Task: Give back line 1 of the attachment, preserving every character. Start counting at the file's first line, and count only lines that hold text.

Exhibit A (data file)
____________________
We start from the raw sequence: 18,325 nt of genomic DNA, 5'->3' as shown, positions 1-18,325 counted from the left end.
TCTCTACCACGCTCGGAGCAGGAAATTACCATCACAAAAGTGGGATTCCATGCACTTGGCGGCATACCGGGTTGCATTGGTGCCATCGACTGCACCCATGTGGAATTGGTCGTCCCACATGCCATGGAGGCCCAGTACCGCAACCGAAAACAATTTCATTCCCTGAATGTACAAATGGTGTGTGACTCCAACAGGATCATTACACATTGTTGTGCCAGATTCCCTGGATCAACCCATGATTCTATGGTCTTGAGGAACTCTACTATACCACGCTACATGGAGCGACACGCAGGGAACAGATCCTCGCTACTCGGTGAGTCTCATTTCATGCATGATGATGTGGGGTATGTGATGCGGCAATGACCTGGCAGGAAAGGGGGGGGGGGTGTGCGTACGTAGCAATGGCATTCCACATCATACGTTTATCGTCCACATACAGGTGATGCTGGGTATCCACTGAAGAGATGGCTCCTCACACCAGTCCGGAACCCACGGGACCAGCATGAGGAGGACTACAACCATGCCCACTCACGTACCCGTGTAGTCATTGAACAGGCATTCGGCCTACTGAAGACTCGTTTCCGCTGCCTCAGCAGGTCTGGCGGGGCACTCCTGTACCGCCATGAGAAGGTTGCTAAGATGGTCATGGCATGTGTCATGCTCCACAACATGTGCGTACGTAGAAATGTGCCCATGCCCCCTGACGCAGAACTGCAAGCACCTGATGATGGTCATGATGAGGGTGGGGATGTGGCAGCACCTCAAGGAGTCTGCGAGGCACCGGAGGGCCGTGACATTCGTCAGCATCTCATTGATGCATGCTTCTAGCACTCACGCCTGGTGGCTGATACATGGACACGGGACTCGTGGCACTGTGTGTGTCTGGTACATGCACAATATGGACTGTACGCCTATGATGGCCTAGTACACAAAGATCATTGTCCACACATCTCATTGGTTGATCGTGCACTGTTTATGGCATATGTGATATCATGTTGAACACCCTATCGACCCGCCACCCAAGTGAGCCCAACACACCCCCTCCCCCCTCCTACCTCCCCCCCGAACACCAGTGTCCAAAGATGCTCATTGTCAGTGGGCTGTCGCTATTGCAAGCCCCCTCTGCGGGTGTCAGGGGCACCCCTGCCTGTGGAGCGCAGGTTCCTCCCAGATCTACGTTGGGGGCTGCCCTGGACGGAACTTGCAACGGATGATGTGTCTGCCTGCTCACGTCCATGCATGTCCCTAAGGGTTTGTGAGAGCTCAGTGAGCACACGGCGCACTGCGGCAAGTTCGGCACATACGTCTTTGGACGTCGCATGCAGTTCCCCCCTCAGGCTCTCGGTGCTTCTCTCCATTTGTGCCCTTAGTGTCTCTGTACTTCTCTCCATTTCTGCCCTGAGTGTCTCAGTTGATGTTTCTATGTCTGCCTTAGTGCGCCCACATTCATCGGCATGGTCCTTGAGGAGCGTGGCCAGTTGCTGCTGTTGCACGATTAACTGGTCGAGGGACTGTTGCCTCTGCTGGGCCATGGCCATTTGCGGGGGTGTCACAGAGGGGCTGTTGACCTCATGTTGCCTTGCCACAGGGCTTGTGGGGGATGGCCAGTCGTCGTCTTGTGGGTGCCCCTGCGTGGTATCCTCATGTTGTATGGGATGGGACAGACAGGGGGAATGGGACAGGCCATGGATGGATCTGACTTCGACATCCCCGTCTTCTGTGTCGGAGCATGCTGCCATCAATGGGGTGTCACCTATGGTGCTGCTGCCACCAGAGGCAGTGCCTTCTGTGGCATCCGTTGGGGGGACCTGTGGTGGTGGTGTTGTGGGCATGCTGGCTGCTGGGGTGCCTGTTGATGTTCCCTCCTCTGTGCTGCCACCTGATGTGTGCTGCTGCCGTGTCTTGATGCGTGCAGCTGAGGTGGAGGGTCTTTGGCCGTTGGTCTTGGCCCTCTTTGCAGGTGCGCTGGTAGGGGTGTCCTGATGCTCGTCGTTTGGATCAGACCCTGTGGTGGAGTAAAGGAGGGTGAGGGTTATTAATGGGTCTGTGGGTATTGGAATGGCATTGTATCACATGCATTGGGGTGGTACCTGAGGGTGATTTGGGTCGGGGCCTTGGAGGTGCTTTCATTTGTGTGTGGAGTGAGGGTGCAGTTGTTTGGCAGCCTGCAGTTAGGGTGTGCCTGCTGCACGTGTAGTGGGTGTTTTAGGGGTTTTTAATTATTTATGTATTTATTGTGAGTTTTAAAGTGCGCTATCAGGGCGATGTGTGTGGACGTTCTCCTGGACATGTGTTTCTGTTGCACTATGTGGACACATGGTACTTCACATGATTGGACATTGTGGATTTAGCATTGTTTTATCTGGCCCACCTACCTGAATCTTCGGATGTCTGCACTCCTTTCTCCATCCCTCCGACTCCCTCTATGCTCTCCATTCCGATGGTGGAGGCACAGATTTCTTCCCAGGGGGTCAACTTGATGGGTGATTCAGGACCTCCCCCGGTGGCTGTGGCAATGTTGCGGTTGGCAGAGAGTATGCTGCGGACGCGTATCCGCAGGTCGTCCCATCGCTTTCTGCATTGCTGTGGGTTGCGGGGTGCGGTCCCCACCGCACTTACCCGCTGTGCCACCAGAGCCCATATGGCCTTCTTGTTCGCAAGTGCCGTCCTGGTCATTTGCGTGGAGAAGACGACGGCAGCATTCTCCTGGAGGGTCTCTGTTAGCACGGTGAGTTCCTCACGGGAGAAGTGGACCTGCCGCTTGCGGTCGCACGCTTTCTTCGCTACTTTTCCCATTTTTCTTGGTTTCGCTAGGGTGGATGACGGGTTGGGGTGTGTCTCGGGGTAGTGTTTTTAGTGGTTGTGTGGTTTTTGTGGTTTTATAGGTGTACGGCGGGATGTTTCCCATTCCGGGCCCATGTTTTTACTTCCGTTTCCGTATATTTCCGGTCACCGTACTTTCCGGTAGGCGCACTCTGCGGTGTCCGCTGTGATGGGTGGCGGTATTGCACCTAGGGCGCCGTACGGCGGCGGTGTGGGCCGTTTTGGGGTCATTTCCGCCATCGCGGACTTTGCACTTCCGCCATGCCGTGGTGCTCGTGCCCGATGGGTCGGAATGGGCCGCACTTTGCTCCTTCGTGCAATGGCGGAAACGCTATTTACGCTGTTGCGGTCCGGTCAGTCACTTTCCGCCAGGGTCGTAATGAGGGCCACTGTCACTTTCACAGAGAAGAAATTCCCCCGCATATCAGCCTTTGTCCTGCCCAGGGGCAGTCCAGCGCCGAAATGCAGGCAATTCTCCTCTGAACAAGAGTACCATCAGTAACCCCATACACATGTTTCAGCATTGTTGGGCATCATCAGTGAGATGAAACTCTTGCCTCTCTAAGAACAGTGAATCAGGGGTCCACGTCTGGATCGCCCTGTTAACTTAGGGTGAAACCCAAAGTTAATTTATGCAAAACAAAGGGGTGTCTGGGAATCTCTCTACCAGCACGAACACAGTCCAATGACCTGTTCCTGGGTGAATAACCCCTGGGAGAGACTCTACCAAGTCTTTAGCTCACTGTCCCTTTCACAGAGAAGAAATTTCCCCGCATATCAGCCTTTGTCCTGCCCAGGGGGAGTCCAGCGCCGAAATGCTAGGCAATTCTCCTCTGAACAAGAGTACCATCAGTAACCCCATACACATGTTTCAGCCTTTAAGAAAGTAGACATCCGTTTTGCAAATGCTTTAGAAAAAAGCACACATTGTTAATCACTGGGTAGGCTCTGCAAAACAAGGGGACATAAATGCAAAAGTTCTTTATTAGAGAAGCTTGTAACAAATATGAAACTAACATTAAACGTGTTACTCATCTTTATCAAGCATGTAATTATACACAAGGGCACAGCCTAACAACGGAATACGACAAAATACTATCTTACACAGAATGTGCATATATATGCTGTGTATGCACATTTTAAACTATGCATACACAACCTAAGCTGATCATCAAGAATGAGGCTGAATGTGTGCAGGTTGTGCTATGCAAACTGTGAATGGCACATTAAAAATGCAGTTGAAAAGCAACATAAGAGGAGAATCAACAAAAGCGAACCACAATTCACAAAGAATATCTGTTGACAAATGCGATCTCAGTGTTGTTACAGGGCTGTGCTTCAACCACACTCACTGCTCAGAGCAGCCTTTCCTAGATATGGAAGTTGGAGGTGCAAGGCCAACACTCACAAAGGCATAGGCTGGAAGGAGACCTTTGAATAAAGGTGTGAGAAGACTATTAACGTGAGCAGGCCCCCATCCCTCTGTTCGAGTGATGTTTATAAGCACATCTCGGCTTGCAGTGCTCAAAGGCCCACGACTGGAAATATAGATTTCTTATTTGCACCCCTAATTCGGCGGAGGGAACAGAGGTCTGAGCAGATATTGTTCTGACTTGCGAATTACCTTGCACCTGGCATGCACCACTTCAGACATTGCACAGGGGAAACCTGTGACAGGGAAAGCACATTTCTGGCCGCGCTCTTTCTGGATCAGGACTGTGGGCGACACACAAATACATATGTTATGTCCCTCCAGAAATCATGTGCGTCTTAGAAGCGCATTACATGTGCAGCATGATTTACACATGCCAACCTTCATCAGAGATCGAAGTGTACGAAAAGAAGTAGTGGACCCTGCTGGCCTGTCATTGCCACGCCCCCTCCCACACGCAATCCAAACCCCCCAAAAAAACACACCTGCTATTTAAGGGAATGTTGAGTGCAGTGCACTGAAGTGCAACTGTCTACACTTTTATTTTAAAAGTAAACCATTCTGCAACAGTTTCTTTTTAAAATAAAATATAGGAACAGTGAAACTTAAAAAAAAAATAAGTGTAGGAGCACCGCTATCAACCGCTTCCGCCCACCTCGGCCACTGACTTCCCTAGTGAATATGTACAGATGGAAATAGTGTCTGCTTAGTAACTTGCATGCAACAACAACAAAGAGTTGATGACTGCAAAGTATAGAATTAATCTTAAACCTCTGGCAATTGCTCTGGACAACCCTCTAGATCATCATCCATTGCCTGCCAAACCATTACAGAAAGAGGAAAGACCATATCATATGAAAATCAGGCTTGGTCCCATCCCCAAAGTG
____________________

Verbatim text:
We start from the raw sequence: 18,325 nt of genomic DNA, 5'->3' as shown, positions 1-18,325 counted from the left end.